A few things Pan-Asians can do to move towards dismantling anti-Black racism include:  

  1. Learn. Don’t assume you understand the Black experience and can speak to it because you are a person of colour. We are at a moment in time when knowledge on anti-Black racism is abundant. Take the time to learn about the history and systemic nature of the current realities of Black Canadians.   
  2. Reckon with your own internalized race bias. Understand the role you play in perpetuating anti-Blackness. Remember, having a Black friend, colleague, or partner doesn’t make you immune from anti-Black racism. Understand the deep-rooted anti-Blackness in our communities A good place to start to learn about your biases is to take Harvard’s Implicit Association Test.  
  3. Call out anti-Black racism. Call out racist behaviour in our communities. Get comfortable with having uncomfortable conversations about racial hierarchies in our Asian cultures.  
  4. Engage. Reach out to your Black colleagues to create more professional networks. Black Employee Resource Groups (ERGs) are a great place to start. They provide an excellent opportunity to understand a Black colleague’s experiences and how you can show up as a more meaningful ally.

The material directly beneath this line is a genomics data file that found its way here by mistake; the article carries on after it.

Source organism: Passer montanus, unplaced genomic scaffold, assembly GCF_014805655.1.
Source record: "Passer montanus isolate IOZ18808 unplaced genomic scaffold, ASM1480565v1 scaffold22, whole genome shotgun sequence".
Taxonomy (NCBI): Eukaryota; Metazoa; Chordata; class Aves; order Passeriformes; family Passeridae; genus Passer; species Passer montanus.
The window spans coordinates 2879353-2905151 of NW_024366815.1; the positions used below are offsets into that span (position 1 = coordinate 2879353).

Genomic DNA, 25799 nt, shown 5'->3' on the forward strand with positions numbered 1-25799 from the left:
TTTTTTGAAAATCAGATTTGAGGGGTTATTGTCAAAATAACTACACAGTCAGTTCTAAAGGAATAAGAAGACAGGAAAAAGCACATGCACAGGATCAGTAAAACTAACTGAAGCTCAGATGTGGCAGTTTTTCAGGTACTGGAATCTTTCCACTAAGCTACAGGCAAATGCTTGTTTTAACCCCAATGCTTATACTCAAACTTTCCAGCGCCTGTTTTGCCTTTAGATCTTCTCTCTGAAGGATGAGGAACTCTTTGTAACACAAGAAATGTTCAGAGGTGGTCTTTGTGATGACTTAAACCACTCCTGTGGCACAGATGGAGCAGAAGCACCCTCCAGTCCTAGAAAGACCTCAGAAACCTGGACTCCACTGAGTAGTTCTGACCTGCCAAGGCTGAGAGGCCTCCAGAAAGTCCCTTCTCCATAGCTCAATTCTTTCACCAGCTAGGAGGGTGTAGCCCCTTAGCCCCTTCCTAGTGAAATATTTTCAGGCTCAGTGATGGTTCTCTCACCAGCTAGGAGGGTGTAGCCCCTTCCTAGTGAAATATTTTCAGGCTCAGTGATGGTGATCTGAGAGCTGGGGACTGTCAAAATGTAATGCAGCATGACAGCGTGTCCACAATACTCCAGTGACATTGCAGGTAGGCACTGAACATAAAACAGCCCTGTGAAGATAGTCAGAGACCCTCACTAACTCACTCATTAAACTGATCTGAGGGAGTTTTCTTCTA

5. Use your privilege. If you have been successful and have ascended corporate and social-economic ladders, pay it forward. Use your voice and privilege to challenge the status quo, push for more anti-Black racism actions in your organizations, and make space at the table for Black colleagues and listen to what they have to say   

Let’s not hold our breath too long for things to change. As a community looking within, change must also begin with us.  

 

About the author: Sandeep Tatla is a member of the Chief Inclusion Officer Forum for Ascend Canada. The Chief Inclusion Officer Forum is a multi-industry group of volunteers, many of whom lead inclusion initiatives for their respective companies.  Sandeep serves at the Vice President, Head of Diversity, Inclusion and Corporate Social Responsibility at PointClickCare.  

Sandeep recently moderated a panel about “How to stand up to racism in the workplace” at the Ascend Canada Annual Conference.